Guidelines for the Ph.D.


General Aims

The goal of graduate study is to train students to make original contributions to scholarship in a given field and to present them in a coherent form with the appropriate scholarly apparatus. For this purpose, the graduate student needs to build a solid awareness of the publications in the field of specialization, the major questions that are being (and could be) researched, as well as the methodology for answering such questions. In addition, the student should have a solid grasp of the broader academic context in which the field of specialization is situated (i.e. "the big picture").

How to Proceed

The following explains the rationale behind the each of the general requirements for Ph.D. students in the department, and outlines the procedure students should follow to satisfy them.

1. Meeting with the Adviser

Each new student is assigned an interim adviser, that is, a graduate faculty member with whom the student can discuss the course of his/her study in the initial stages. Upon arrival, the student should meet as soon as possible with the assigned interim adviser to chart a plan of course work, and the student should meet quarterly with the adviser to keep him/her apprised of his/her progress. It is the student's task to take the initiative for these meetings, and the adviser's to file a formal progress report once a year. Once the student has determined the area of specialization and the faculty member he/she would like to work with, he/she should discuss this with the interim advisor and appoint a permanent adviser.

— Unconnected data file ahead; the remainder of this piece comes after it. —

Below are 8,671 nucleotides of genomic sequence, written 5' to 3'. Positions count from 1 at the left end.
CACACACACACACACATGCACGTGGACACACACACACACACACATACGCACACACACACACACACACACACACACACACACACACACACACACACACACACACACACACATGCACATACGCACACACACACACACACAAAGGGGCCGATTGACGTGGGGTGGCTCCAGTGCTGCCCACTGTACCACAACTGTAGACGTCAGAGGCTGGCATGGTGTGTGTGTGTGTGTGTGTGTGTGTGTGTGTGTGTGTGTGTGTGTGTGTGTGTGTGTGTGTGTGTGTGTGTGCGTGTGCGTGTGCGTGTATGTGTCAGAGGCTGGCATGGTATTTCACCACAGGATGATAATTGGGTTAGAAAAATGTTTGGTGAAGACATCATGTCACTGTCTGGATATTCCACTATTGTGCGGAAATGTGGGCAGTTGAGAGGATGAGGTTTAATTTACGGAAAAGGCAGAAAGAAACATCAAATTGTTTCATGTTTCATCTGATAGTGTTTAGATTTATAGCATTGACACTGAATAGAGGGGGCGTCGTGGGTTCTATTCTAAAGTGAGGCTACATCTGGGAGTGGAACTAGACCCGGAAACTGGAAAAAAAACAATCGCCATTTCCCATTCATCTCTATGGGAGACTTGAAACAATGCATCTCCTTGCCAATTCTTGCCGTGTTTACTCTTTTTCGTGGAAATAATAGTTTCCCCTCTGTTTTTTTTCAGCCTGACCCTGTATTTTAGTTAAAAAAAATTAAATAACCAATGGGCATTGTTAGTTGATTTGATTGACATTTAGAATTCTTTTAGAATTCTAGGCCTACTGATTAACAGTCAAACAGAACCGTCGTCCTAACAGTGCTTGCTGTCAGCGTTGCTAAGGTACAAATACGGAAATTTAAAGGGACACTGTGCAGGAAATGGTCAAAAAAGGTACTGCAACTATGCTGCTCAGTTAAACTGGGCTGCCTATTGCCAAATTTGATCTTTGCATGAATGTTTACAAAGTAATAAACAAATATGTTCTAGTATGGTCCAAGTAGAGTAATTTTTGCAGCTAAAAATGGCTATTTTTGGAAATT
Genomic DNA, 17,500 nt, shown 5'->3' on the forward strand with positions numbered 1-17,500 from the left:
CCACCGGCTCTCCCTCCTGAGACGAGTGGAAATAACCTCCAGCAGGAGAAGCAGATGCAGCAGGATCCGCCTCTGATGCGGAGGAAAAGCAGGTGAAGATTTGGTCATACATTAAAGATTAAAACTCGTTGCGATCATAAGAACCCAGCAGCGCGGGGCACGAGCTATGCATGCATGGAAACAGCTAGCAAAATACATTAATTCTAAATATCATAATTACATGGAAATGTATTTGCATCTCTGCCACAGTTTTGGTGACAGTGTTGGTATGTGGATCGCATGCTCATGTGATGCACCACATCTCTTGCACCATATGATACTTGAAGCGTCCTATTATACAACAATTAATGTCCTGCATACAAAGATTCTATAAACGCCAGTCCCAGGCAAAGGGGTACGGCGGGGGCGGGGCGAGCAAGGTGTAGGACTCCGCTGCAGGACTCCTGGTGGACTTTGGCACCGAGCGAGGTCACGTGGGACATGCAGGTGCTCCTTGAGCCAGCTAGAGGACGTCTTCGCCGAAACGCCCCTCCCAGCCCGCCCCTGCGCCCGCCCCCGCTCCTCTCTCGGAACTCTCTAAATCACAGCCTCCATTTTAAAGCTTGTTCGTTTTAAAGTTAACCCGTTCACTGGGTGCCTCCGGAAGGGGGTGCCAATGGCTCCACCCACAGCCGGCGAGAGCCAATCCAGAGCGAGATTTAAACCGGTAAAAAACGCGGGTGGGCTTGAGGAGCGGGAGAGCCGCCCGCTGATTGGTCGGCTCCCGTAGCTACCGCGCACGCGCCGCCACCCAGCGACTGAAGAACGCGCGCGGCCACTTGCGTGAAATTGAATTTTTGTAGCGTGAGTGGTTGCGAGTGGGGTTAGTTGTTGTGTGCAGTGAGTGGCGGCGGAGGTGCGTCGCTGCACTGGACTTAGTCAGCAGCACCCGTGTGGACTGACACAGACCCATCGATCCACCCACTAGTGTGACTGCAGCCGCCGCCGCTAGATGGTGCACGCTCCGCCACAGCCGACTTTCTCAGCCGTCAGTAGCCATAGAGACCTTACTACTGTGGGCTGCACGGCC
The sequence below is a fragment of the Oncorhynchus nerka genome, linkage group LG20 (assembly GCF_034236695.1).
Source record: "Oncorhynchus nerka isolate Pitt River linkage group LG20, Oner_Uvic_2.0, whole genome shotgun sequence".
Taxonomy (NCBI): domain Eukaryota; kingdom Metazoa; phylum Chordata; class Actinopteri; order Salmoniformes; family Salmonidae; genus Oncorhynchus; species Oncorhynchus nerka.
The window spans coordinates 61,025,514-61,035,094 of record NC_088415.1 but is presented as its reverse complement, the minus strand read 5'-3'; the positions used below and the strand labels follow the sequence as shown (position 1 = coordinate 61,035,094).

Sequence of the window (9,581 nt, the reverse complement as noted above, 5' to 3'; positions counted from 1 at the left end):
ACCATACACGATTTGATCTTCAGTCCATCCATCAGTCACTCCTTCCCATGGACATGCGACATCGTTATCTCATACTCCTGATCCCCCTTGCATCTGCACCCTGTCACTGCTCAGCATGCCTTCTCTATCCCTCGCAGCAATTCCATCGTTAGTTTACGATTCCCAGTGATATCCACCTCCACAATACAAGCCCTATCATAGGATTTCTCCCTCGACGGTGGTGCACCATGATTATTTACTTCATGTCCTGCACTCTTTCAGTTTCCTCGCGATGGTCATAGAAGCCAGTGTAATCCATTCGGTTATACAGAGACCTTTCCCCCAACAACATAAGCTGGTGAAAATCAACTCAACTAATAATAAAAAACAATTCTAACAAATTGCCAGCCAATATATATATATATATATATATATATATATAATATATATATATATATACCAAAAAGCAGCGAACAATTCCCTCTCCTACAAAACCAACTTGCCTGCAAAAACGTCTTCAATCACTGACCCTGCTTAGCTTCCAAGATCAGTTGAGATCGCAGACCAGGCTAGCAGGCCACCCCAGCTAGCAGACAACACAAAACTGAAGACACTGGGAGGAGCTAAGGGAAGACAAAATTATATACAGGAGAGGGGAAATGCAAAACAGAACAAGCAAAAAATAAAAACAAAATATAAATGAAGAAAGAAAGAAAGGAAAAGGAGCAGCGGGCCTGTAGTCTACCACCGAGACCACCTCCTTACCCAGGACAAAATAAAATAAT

2. Filing a Program of Study

Practically, the graduate student should start by carefully planning a program of study that will contribute to achieving the skills mentioned above. The student should carefully plan when to take which courses, keeping in mind that many courses are not offered every year, and that some courses will not be offered when faculty are on leave. Ideally, students should take at least one course with every faculty member in their program, so as to familiarize themselves with the full range of scholarship and expertise available to them.

The student should submit a feasible program of study to the adviser, which, after approval, will be filed by the Academic Counselor no later than the third quarter of graduate study. The program of study should be viewed as a guideline rather than a straightjacket; specifics of the plan are likely to change as the student proceeds, but the general course of study should be clear.

There is a minimum course requirement of 90 credits, and the student must take classes and examinations relating to both the linguistic and literature aspects of the language of specialization. Classes in other disciplines might also be advisable (e.g., religion or anthropology), depending on the student's chosen field of specialization.

Please note that a graduate student is required to maintain a minimum 3.0 GPA.

In addition, during the second and no later than the third quarter after the student has started graduate studies, an appointment should be made with the academic adviser to develop a plan of language study for the additional research language requirement. The plan of language study should clearly state the reasons for selecting a specific language to satisfy this additional language requirement, how it is relevant to the student’s field of study, and the level of proficiency the student should attain in view of those reasons, as well as a time schedule, determining which courses to be taken when, which works to be read when, and how the student will generally endeavor to work towards this proficiency. 

3. Three Fields and the General Exam